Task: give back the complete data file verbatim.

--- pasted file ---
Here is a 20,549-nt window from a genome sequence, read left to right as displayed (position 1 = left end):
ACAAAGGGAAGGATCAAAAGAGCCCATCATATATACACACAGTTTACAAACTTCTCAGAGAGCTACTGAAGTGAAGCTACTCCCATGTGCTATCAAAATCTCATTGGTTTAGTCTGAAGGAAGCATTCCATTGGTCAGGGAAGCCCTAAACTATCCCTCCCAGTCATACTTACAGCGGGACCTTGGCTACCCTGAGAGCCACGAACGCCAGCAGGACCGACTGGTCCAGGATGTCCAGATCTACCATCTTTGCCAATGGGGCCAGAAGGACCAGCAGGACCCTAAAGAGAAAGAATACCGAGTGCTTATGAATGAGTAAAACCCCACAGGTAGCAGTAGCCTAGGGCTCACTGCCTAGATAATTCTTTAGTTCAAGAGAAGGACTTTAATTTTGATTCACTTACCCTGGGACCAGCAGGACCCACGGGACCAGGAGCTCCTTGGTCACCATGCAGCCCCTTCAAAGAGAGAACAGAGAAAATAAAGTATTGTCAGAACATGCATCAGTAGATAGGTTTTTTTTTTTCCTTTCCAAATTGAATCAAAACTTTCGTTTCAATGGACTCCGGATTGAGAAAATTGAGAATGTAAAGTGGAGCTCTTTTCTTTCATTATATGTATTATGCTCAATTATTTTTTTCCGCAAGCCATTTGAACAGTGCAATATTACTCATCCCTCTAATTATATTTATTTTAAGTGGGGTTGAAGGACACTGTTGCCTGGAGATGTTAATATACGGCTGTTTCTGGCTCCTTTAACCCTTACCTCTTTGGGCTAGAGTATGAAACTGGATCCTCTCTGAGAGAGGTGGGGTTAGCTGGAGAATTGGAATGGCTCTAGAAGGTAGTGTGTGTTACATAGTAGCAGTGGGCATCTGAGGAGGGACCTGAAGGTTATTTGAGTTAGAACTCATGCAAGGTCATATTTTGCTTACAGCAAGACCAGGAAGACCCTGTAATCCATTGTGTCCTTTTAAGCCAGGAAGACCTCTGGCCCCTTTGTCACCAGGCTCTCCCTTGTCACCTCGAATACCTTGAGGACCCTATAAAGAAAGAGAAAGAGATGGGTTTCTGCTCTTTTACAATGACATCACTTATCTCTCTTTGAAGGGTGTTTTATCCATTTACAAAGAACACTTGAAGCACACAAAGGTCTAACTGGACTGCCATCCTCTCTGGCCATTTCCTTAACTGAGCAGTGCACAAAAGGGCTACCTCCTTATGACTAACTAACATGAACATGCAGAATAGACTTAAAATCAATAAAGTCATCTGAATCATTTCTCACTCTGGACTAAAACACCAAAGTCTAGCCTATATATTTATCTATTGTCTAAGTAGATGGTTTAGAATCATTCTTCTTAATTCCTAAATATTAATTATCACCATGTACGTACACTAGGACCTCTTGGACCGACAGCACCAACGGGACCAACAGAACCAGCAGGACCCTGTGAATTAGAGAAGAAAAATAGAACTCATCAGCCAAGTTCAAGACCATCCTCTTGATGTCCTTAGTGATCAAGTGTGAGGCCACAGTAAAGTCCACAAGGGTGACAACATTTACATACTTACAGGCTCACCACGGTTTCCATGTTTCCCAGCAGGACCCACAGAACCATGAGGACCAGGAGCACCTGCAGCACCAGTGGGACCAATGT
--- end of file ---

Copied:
Here is a 20,549-nt window from a genome sequence, read left to right as displayed (position 1 = left end):
ACAAAGGGAAGGATCAAAAGAGCCCATCATATATACACACAGTTTACAAACTTCTCAGAGAGCTACTGAAGTGAAGCTACTCCCATGTGCTATCAAAATCTCATTGGTTTAGTCTGAAGGAAGCATTCCATTGGTCAGGGAAGCCCTAAACTATCCCTCCCAGTCATACTTACAGCGGGACCTTGGCTACCCTGAGAGCCACGAACGCCAGCAGGACCGACTGGTCCAGGATGTCCAGATCTACCATCTTTGCCAATGGGGCCAGAAGGACCAGCAGGACCCTAAAGAGAAAGAATACCGAGTGCTTATGAATGAGTAAAACCCCACAGGTAGCAGTAGCCTAGGGCTCACTGCCTAGATAATTCTTTAGTTCAAGAGAAGGACTTTAATTTTGATTCACTTACCCTGGGACCAGCAGGACCCACGGGACCAGGAGCTCCTTGGTCACCATGCAGCCCCTTCAAAGAGAGAACAGAGAAAATAAAGTATTGTCAGAACATGCATCAGTAGATAGGTTTTTTTTTTTCCTTTCCAAATTGAATCAAAACTTTCGTTTCAATGGACTCCGGATTGAGAAAATTGAGAATGTAAAGTGGAGCTCTTTTCTTTCATTATATGTATTATGCTCAATTATTTTTTTCCGCAAGCCATTTGAACAGTGCAATATTACTCATCCCTCTAATTATATTTATTTTAAGTGGGGTTGAAGGACACTGTTGCCTGGAGATGTTAATATACGGCTGTTTCTGGCTCCTTTAACCCTTACCTCTTTGGGCTAGAGTATGAAACTGGATCCTCTCTGAGAGAGGTGGGGTTAGCTGGAGAATTGGAATGGCTCTAGAAGGTAGTGTGTGTTACATAGTAGCAGTGGGCATCTGAGGAGGGACCTGAAGGTTATTTGAGTTAGAACTCATGCAAGGTCATATTTTGCTTACAGCAAGACCAGGAAGACCCTGTAATCCATTGTGTCCTTTTAAGCCAGGAAGACCTCTGGCCCCTTTGTCACCAGGCTCTCCCTTGTCACCTCGAATACCTTGAGGACCCTATAAAGAAAGAGAAAGAGATGGGTTTCTGCTCTTTTACAATGACATCACTTATCTCTCTTTGAAGGGTGTTTTATCCATTTACAAAGAACACTTGAAGCACACAAAGGTCTAACTGGACTGCCATCCTCTCTGGCCATTTCCTTAACTGAGCAGTGCACAAAAGGGCTACCTCCTTATGACTAACTAACATGAACATGCAGAATAGACTTAAAATCAATAAAGTCATCTGAATCATTTCTCACTCTGGACTAAAACACCAAAGTCTAGCCTATATATTTATCTATTGTCTAAGTAGATGGTTTAGAATCATTCTTCTTAATTCCTAAATATTAATTATCACCATGTACGTACACTAGGACCTCTTGGACCGACAGCACCAACGGGACCAACAGAACCAGCAGGACCCTGTGAATTAGAGAAGAAAAATAGAACTCATCAGCCAAGTTCAAGACCATCCTCTTGATGTCCTTAGTGATCAAGTGTGAGGCCACAGTAAAGTCCACAAGGGTGACAACATTTACATACTTACAGGCTCACCACGGTTTCCATGTTTCCCAGCAGGACCCACAGAACCATGAGGACCAGGAGCACCTGCAGCACCAGTGGGACCAATGT